Buttonhole most any market-watcher these days, and you'll find someone eager to tout the current turmoil as the perfect environment for Big Pharma to make a deal. Credit markets seizing up, banks failing, and derivatives lurking--never mind all that. Drugmakers are in the catbird seat.
The logic goes something like this: Big Pharma is cash-rich. Big Pharma needs to stuff its pipelines full of drug candidates. Small biotech companies of the sort that could do just that--they're either already bargains or soon will be as their funding dries up. "The No. 1 driver of why we think there are going to be more deals is the patent cliff that is beginning to drive the industry starting around 2011," Moody's senior vice president Michael Levesque told the Philadelphia Inquirer. "And then because of recent stock market events, valuations globally are much lower than they were six months ago, so that could favor even more mergers and acquisitions or faster M&A."
It's true that pharma is sitting on a cache of cash. Nine of the biggest U.S. drug and biotech firms count a combined j$105 billion in cash and investments as of June 30. And there's no doubt that several big-name drugmakers are on the prowl; just last week, GlaxoSmithKline said that it would give stock buybacks a rest so it can reserve cash for deals. "Opportunities are surfacing with some frequency on the small to medium scale," CEO Andrew Witty told analysts during a third-quarter earnings call. And Bristol-Myers Squibb, which lost out to Eli Lilly on the ImClone buyout, says it has a long list of companies it could buy with its $7 billion in cash.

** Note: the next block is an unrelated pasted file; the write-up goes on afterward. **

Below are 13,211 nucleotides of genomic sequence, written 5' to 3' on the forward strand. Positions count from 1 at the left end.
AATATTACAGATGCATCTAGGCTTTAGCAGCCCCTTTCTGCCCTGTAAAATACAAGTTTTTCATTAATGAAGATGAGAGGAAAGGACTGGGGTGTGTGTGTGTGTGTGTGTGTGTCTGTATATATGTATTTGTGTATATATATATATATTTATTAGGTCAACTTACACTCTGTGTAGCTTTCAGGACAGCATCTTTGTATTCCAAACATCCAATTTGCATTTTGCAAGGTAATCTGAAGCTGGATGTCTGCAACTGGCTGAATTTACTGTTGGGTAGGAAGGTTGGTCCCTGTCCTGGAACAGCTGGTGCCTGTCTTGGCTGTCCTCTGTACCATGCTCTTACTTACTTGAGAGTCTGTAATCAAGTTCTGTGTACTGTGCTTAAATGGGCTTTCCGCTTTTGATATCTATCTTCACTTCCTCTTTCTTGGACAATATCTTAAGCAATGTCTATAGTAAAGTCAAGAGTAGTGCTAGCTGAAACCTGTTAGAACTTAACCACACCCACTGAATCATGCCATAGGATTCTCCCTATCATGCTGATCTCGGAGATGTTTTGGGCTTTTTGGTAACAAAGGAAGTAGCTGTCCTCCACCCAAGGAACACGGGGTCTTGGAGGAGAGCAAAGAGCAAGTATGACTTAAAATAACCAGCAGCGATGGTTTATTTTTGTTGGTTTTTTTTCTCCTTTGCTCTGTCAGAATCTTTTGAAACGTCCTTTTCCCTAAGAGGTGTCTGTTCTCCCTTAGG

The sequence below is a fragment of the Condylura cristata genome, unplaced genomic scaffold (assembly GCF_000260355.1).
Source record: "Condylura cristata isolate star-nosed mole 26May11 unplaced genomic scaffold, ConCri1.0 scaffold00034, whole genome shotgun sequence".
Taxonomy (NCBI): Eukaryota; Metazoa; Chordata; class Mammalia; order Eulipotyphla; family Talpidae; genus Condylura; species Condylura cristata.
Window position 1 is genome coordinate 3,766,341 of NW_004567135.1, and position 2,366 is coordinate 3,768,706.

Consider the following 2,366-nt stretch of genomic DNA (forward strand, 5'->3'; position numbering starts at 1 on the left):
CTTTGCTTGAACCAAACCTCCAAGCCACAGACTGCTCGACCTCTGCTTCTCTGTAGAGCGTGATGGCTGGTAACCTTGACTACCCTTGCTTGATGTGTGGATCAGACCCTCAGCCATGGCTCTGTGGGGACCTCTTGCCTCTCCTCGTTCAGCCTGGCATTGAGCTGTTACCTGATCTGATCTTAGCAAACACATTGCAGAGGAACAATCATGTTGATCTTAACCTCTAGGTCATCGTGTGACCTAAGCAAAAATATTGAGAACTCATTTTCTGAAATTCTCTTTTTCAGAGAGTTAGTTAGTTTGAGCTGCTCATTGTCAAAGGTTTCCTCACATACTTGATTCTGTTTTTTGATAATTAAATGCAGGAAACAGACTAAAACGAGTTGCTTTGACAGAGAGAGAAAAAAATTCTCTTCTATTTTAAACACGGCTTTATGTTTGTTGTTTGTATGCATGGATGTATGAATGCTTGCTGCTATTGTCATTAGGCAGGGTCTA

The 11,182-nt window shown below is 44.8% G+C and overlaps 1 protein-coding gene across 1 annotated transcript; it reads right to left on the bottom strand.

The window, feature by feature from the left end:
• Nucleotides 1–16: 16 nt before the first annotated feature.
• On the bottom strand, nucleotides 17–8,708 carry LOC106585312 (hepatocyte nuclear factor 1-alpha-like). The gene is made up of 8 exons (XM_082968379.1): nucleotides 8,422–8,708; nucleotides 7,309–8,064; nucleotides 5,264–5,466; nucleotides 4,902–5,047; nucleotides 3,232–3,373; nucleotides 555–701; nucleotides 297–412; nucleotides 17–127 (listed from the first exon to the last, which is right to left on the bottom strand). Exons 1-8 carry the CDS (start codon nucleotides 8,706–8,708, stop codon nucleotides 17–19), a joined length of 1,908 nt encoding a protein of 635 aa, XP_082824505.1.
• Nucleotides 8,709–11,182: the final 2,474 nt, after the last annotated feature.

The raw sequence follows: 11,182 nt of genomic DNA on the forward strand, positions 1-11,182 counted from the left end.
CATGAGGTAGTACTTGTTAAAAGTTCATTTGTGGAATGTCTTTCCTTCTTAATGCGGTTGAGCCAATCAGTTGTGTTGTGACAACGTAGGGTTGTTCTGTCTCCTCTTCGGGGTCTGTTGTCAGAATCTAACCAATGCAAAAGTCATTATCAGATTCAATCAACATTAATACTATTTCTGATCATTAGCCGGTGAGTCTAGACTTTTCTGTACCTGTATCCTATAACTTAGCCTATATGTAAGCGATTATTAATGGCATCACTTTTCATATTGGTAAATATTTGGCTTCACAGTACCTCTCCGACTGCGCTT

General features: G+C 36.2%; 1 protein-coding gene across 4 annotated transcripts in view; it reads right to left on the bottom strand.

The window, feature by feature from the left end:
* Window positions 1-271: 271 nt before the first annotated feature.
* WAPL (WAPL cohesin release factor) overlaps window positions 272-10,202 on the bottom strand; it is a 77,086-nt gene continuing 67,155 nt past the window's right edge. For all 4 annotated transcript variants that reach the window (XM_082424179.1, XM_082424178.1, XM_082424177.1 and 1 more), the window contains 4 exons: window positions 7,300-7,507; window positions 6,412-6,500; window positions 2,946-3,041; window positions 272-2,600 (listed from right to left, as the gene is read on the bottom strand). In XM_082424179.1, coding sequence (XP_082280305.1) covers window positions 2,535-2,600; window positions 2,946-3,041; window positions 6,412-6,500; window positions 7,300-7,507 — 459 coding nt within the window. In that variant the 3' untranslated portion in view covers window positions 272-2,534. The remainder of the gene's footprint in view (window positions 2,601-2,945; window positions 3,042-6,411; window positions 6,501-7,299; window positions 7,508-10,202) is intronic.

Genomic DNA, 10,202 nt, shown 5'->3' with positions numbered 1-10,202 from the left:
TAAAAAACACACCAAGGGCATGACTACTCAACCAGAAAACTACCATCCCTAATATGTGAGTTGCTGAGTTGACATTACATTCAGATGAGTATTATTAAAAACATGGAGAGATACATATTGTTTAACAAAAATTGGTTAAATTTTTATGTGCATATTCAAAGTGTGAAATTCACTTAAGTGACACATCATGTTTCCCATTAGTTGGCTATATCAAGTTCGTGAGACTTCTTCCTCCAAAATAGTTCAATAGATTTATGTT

Bottom line, we should hear some announcements soon. Unless the market suddenly rockets upward, pricing pharma out of the biotech market. But the chances of that, we fear, aren't very good.
- read the story in the Inquirer